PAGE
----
In talking about WHEN these learning experiences can and do occur, we talked about how people need certain motivations to care about this topic. Because we can’t assume curiosity or intrigue, we considered where people are already engaging in curiosity about food systems and thought about ways to inspire that mindset. The WHY taps into this line of thought well, in that feedback loops need to exist to reciprocate interest and action. If people see their impact, they will be more motivated to learn. Finally, HOW is the ultimate question. To begin, we looked at ways that people are already being educated about food systems. People learn from documentaries, formal school settings, social media, advertisements, parents and friends, evidence of change, museums, and articles. We’re now looking at what strategies are being utilized in those settings and brainstorming new ones.

1.24.20

In class, each student selected a learning experience to decode using the Who What Where When Why How framework. We each gave a short presentation on the topic to start building a diverse set of strategies to refer to and compare. Many were integrated into websites, and some were entire international systems. I talked about junk playgrounds, or adventure playgrounds, as they’re sometimes called to make the concept more palatable.

Junk playgrounds began in the 1940s, after a Danish architect (Carl Sørensen) noticed children playing in a construction lot, building structures with raw materials and discarded tools.
In junk playgrounds, children take risks and make mistakes. They learn about their bodies and their relationship with the materiality of our world. They practice being adults and act out their understanding of systems they observe. Junk playgrounds enable the freeform way of comprehension that children naturally gravitate to.

Junk playgrounds were invented by children, but learning through play has promise in every stage of development. I’m very interested to see what might happen if a similarly open-ended approach is utilized as an educational opportunity for adults.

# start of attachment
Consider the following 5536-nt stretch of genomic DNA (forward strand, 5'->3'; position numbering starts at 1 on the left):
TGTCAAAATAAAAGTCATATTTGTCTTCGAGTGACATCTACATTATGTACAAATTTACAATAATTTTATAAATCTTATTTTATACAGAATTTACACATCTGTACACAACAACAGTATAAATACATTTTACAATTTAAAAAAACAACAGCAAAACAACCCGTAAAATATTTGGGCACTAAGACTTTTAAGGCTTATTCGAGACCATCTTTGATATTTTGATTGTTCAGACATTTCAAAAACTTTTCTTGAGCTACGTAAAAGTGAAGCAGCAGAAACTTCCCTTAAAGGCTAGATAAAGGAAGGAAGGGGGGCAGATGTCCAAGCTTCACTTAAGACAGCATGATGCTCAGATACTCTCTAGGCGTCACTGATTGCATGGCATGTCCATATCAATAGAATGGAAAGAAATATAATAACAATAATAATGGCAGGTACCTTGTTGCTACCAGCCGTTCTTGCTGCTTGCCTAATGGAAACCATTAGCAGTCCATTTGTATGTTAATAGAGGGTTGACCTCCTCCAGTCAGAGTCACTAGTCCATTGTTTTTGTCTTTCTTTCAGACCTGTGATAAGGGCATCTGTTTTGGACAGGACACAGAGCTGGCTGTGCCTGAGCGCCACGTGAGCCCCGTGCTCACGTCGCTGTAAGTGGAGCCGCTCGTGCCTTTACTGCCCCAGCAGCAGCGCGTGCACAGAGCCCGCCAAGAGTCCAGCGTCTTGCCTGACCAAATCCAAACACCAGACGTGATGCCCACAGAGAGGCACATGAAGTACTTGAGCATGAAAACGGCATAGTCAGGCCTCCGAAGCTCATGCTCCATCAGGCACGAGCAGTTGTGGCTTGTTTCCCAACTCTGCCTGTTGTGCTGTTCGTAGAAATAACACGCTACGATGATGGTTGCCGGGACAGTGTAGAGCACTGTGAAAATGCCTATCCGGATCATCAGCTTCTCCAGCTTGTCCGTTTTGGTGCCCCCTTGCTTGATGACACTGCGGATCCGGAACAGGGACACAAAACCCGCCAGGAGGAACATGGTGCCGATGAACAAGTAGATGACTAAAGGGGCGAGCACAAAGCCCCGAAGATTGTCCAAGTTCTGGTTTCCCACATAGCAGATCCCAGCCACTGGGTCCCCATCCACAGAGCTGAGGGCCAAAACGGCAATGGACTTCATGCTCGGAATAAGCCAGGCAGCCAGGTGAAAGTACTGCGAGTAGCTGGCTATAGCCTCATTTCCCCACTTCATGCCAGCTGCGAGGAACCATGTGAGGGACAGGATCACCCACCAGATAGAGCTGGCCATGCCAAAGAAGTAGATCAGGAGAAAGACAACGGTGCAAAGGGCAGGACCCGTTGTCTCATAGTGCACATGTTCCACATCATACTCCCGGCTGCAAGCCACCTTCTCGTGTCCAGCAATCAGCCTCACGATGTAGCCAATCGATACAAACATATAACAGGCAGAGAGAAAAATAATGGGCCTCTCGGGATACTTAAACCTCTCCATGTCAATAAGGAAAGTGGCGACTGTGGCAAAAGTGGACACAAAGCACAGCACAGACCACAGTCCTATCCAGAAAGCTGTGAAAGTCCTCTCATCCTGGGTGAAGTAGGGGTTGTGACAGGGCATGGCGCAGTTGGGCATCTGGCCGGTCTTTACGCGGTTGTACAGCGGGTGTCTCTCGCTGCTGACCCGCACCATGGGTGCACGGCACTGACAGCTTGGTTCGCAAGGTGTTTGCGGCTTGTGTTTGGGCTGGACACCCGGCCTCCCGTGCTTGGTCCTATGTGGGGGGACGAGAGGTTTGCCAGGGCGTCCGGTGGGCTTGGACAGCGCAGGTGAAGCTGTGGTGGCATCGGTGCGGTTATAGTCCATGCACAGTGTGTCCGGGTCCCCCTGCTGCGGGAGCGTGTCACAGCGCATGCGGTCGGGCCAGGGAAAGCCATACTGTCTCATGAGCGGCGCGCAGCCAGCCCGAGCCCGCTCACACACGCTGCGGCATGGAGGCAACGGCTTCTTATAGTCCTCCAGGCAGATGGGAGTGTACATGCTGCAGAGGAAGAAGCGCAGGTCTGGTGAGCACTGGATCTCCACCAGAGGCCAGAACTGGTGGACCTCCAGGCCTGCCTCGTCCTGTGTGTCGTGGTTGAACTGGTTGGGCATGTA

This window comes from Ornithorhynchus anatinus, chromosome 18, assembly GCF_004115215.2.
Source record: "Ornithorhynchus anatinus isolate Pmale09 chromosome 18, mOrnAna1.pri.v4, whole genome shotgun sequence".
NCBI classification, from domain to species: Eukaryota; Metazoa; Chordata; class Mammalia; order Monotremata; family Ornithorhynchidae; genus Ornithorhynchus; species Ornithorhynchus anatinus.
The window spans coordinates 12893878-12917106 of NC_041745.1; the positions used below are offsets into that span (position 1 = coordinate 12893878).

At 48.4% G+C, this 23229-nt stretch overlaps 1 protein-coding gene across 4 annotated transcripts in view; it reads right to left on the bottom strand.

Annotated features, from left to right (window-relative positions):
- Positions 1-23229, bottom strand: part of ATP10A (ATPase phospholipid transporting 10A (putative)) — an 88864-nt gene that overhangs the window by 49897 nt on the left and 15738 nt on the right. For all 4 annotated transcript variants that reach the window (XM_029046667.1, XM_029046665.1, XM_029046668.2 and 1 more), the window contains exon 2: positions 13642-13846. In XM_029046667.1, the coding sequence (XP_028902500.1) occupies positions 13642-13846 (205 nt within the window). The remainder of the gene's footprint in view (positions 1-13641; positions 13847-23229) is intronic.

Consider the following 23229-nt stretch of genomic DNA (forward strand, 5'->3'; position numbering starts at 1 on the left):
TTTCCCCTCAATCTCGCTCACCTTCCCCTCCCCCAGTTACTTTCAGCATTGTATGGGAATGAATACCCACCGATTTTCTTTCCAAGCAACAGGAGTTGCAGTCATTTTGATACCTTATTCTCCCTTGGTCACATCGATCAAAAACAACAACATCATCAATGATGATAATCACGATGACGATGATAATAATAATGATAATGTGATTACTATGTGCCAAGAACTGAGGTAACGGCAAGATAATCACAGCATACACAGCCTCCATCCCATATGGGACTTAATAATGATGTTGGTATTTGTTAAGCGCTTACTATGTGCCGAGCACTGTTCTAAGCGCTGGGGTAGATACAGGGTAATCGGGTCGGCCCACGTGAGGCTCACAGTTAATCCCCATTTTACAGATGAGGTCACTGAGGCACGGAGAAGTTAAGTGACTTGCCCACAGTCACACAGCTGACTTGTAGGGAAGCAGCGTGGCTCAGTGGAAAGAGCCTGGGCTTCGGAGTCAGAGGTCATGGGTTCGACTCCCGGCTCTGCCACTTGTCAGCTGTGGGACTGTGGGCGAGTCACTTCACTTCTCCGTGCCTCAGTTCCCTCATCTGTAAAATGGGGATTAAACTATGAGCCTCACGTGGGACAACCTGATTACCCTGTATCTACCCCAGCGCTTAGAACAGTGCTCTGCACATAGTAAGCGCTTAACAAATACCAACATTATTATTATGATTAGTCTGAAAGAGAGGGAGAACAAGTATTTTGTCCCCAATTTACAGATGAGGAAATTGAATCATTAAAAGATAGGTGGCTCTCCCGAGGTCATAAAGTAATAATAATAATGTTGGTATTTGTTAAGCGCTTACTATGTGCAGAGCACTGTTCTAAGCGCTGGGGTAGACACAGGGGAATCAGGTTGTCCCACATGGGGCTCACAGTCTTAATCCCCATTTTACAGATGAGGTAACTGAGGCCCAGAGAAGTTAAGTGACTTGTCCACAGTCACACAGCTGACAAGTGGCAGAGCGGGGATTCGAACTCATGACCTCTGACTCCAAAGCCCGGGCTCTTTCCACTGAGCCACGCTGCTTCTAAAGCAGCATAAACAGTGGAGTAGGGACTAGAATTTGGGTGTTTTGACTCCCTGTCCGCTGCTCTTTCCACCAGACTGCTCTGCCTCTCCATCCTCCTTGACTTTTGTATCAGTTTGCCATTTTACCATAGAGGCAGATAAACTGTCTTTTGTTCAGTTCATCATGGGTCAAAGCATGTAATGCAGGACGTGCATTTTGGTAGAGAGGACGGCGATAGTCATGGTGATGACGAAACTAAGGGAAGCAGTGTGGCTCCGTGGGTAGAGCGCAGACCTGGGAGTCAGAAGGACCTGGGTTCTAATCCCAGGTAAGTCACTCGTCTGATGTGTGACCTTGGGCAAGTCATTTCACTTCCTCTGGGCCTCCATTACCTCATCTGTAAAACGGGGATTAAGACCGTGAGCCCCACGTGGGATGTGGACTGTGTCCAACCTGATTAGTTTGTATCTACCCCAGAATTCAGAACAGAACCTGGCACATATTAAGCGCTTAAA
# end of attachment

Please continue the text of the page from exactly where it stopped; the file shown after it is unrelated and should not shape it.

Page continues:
One learning experience that was very interesting to me was decoded by Michelle Chou. It is the Monterey Bay Aquarium Seafood Watch program. The program reacts to issues surrounding overfishing and unsustainable seafood sourcing problems. It is a free resource that anyone consuming seafood can make use of to assess what they should be eating. If you intend to consume lobster, you can type that in to their website and it will help you understand the sustainability of different species. This resource very elegantly enables you to make more informed, beneficial choices. The thing that struck me most about this program is how it is integrated into key environments. Monterey Bay partners with some fish markets and grocery stores, asking them to display the sustainability rating of seafood being sold.

1.29.20

Stacie has asked us, “Who are your (learners/instructors/stakeholders? What are their hopes/aspirations; fears/concerns; needs?”
In the context of food systems, the learners are everyone, but we are narrowing in on university students. The stakeholders are consumers, retailers, transporters, farmers, environmentalists, fish, and the Earth, among many others.
The question of instructors is a big one. The instructor could be any one of the stakeholders listed, or some third party. Once we start to narrow in on a specific area of focus, context, and goal, I believe the ideal instructor(s) will become clear.

In class, we discussed Bernice McCarthy’s 4 Mat System of learning. Bernice explains that learning experiences ought to travel through four parts in a certain order; beginning with why we are learning, explaining exactly what we are learning, understanding how it works, and moving on to “what if” questions that extrapolate. Typically, everyone is comfortable with a certain area of that learning process. We took some self-assessment quizzes to establish where we fell. I found out that I gravitate towards the what (is it?) section. It sits within an abstract, reflective zone of learning. I was conflicted by this outcome at first, because I hold such a firm importance in establishing and staying true to the why of anything. However, I am very intent on clarifying content, distilling it down to what is important and communicating it effectively.